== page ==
Announcement

Collapse
No announcement yet.

3D printer recommendations

Collapse
X
 
  • Filter
  • Time
  • Show
Clear All
new posts

    3D printer recommendations

    rpcraft and his post on 3D printer deals got me thinking about this again.

    My oldest is learning to use a 3D printer in 7th grade shop class (or the modern equivalent of what we used to call shop class, anyway). He's having fun and I'm thinking it'd be neat for him to have one around the house after the class is over. They use a number of different printers at his school, so the question of "what do you use in class?" got me a solid "I dunno" from him.

    I know nothing about these things.

    Can any of you recommend a decent entry-level unit? And let me know what kind of software I'm going to have to familiarize myself with, here?

    Thanks much.
    1988 "BlackHawk" project
    1989 "RallyHawk" is Chuck's now!
    1988 "The Gray" Tempest Gray Metallic stocker

    I can't tell you how peaceful it is. Shinya Kimura
    People who know ride Hawks. Riot

    #2
    LOL, well, the ender 3 pro for even 200 dollars is a good entry level unit, even better if you can find one for 100 bucks. Many upgrades can be done to it to make it a superior unit, and ironically a lot of those upgrades can be printed by the printer itself. Out of the box it will do PLA and TPU fine and once you start to learn some finesse you can do more with less tweaking, and with a cheap enclosure it can do the other filament types better (It's all about temperature control when trying to print nylon or abs. If I were to buy one new though I would go with the Ender 3 Neo series, if only because I have pushed bedyond the learner phase and wanting to make some parts that would survive in hot zones or sunlit areas, which is where the nylon or ABS comes into play. They have all the upgrades done that include a direct drive extruder, bed level sensor, and are fantastic. I think the price goes up to about 300 or so USD's.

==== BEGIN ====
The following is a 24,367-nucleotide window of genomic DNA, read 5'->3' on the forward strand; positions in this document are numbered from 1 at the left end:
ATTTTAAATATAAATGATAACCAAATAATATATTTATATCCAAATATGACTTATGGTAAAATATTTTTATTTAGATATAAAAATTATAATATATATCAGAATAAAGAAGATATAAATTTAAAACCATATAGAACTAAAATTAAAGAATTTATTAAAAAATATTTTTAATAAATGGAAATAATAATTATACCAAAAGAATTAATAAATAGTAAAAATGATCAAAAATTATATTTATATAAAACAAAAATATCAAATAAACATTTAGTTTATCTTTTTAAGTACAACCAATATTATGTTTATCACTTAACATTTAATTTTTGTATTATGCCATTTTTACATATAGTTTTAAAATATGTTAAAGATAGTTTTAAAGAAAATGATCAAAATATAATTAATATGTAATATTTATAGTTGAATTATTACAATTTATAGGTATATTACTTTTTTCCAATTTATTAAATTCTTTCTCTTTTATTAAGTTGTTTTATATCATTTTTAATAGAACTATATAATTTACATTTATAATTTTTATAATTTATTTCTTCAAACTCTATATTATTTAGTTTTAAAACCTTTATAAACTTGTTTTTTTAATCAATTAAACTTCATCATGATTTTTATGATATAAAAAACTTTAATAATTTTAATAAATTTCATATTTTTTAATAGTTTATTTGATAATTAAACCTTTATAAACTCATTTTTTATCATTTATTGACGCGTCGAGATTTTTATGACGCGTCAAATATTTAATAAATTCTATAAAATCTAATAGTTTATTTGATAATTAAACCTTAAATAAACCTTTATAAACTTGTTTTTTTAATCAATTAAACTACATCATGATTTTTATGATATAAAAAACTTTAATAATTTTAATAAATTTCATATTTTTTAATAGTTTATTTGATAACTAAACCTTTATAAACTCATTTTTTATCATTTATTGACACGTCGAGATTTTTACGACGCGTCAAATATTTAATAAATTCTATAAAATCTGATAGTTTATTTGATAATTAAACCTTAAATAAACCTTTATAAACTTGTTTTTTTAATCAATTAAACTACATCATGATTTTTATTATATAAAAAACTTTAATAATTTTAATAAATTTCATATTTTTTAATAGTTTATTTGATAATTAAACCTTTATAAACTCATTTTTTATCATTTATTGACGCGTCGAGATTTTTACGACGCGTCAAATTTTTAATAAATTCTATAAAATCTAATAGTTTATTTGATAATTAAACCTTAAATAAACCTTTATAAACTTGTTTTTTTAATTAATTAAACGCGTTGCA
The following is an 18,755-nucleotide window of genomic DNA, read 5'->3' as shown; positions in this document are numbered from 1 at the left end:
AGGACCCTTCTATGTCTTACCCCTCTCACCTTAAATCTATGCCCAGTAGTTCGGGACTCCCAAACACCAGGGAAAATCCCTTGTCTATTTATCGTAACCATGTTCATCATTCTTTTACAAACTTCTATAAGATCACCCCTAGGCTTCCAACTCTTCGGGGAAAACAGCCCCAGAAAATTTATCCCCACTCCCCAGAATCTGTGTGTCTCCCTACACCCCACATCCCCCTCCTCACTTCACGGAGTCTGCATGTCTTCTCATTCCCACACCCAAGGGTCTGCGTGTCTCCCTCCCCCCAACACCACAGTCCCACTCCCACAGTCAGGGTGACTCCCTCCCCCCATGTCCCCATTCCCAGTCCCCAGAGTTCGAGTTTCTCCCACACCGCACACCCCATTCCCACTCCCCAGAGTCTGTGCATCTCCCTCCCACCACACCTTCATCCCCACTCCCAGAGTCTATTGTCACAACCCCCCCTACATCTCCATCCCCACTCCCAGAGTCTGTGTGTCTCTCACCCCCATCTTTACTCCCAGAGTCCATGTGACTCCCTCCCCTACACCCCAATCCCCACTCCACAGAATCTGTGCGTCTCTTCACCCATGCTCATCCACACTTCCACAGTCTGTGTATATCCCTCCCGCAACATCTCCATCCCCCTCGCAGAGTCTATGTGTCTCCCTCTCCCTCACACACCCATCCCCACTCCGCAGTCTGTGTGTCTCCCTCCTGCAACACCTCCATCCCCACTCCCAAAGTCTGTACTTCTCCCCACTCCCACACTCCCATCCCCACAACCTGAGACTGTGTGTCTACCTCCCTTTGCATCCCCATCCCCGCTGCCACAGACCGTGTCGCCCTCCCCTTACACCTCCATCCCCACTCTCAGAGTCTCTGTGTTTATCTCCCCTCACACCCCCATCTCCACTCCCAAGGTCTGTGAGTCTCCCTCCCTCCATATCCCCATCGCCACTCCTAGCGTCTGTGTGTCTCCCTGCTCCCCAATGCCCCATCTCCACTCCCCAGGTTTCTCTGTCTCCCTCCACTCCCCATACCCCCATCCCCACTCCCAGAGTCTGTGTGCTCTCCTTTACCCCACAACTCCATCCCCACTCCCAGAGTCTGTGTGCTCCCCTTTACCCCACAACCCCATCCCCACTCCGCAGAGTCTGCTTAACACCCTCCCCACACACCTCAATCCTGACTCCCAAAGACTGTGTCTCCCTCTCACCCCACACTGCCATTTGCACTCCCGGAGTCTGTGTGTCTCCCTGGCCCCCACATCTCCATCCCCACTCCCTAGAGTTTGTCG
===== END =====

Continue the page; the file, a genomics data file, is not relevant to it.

AS far as software goes, it depends if you are on mac or windows. For windows you can use a free version of Fusion 360 and there is an education version. It is a learning process to use it, but it is one of the better units, and while hard to find the free portions, it is free. It limits on how many projects you can save as well as export features. Not a huge issue because it does allow you to export your drawings in a older format you can re-open and modify. I think the education version may be a bit more liberal with the saved projects and counts. Also there is Solidworks and I think it has a education version for free as well.

    For Mac there is also a fusion 360 version (I think) but also I have been using Shapr3d (they also have a windows version and you get access to all of them with one license, which is a difference overall. I use a copy on my work laptop (PC), home PC, ipad pro, and Mac. Unfortunately, the free version limits the number of projects you can have and it decreases the quality of your export mesh files so prints can be a bit ugle. The paid version is around 300 to 300 a year if you catch it on special but considering you can have it on an ipad and draw with a pencil or fingers and essentially skip all the keyboard shortcut BS. It is far superior to learn and intuitive to use. The only drawback I have found aside from the price is that the way it will not allow you to modify saved STL's, but that is an issue inherent to the way those files are saved and it becomes a chore to try to import and modify in other software, and that is also a challenge you find when you download premade files from Thingiverse and other repositories.